If these types of images are what inspire us to continue on the path of upward social mobility, what kind of society will we end up with? We may have a perfect example of this, and that is the world that we currently live in. Instead of placing blame for our current situation on advertisers, consumerism, or social inequalities, maybe it’s time to analyze the root causes of what inspires us to accomplish and achieve more. Currently the United States is faced with record levels of income inequality and has one of the lowest rates of social mobility among industrial nations (Kraus). A study by Markus Jantti, which compared mobility between six industrial nations found that 42% of American men raised in the lowest income bracket remained in that same income bracket throughout the entirety of life (Jantti). Could it be that our comparatively low levels of social mobility are due to us not giving adequate reasons and motivations to want to achieve and earn more? Just imagine if we displayed images of all the good that can be accomplished with wealth. We could demonstrate charities being started, communities being rebuilt, and parks being built or cared for in communities that are typically neglected. Instead of excessive spending of time and money on consumerism and leisure, we could show people moving up the social ladder and then going back and investing in the community that they were raised in. Could this change of focus help inspire us to work harder and help reverse the trend of a generally stagnant level of mobility between classes (Mobility)?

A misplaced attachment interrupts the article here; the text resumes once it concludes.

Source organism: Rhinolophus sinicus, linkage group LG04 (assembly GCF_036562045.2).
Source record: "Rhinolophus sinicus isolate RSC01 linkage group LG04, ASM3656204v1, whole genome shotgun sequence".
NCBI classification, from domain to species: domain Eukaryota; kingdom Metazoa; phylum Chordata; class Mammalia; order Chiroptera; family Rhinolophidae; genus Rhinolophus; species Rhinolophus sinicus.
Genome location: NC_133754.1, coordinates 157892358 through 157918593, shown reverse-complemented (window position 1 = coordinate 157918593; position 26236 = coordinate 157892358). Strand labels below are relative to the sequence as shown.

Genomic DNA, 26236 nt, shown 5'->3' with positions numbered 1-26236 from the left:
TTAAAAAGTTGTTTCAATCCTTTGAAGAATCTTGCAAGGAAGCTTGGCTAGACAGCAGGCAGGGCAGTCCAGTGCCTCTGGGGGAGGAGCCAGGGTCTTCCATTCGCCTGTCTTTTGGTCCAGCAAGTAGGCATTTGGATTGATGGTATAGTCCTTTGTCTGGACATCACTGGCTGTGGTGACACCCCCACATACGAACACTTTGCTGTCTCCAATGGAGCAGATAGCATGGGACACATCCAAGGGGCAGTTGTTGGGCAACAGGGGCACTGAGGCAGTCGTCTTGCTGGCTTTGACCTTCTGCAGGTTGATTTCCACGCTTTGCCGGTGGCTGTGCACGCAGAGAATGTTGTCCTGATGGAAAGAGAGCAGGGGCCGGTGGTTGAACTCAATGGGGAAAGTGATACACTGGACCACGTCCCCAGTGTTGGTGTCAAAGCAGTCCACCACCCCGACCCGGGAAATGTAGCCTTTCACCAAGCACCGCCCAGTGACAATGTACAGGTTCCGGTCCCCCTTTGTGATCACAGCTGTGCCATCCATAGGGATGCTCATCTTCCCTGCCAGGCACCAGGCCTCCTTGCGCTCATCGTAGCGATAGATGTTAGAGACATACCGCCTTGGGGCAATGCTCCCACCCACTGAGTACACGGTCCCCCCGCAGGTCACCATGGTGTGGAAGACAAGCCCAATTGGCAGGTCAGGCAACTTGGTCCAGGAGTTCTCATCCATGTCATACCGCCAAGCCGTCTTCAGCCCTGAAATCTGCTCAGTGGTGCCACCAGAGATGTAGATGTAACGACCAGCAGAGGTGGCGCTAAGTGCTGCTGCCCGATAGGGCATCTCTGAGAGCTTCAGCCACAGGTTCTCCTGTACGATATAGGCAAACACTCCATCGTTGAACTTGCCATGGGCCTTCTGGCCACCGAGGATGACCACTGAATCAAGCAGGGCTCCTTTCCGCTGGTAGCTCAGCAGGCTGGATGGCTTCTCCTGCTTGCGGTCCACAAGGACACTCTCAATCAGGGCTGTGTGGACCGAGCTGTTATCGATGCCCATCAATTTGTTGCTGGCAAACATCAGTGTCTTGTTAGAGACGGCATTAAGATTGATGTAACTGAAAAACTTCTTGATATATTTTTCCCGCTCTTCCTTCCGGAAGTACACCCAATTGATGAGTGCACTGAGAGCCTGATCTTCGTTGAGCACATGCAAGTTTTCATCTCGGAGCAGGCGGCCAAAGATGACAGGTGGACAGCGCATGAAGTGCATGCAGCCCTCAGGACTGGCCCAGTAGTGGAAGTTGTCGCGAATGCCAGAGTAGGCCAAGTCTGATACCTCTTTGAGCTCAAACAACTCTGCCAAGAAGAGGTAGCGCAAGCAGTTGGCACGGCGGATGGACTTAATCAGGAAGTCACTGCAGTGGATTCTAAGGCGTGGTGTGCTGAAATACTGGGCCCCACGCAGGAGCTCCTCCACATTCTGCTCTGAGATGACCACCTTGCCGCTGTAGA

Jantti, Markus, Bernt Bratsberg, and Robin Naylor. American Exceptionalism in a New Light: A Comparison of Intergenerational Earnings Mobility in the Nordic Countries, the United Kingdom and the United States. Rep. no. 1938. IZA. Web. 05 Mar. 2016.
Kraus, Michael W., and Jacinth J.x. Tan. “Americans Overestimate Social Class Mobility.” Journal of Experimental Social Psychology 58 (2015): 101-11. Web. 15 Mar. 2016.
“Mobility, Measured; Class in America.” Economist (US) 1 Feb. 2014: n. pag. Web. 15 Mar. 2016.
Wilson, Steven G. Patterns of Metropolitan and Micropolitan Population Change: 2000 to 2010. Washington, D.C.: U.S. Census Bureau, 2010., 01 Sept. 2012. Web. 15 Mar. 2016.
Latest posts by ericJK (see all)
- Essay: Wearable Technology at Work: Privacy and Performance - June 24, 2016
- Installing & Configuring Tinyproxy on an Ubuntu Server - June 24, 2016
- Essay: Adrian Peterson & Ray Rice: Excuses - June 24, 2016